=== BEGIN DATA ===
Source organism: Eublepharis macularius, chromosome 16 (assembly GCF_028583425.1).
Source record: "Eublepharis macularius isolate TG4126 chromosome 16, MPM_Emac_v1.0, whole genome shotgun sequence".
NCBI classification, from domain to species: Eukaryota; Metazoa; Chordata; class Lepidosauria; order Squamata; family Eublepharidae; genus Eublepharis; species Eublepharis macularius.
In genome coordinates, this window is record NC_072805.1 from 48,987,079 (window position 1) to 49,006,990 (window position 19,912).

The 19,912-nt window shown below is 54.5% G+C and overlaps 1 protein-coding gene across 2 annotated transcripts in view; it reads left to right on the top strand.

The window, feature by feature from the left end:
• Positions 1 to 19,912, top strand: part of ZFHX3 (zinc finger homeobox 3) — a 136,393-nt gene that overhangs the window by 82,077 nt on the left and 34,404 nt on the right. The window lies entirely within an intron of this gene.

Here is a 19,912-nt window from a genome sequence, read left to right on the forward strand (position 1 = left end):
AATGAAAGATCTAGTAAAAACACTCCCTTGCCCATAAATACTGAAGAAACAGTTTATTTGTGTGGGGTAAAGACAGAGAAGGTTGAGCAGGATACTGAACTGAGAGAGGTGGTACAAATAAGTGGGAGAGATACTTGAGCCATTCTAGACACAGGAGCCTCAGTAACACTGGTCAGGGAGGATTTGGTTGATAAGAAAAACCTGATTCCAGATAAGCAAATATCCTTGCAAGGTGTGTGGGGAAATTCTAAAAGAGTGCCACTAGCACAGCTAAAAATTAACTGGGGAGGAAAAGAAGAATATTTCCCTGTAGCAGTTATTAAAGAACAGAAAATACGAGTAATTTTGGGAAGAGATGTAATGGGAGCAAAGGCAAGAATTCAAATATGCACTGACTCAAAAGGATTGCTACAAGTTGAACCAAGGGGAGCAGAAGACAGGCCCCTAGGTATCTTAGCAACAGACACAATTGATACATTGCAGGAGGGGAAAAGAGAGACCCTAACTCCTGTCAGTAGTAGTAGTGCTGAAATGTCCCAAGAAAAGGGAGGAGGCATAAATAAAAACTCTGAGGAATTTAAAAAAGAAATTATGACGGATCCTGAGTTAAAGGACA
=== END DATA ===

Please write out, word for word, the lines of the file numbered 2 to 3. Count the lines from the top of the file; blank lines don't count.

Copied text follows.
Source record: "Eublepharis macularius isolate TG4126 chromosome 16, MPM_Emac_v1.0, whole genome shotgun sequence".
NCBI classification, from domain to species: Eukaryota; Metazoa; Chordata; class Lepidosauria; order Squamata; family Eublepharidae; genus Eublepharis; species Eublepharis macularius.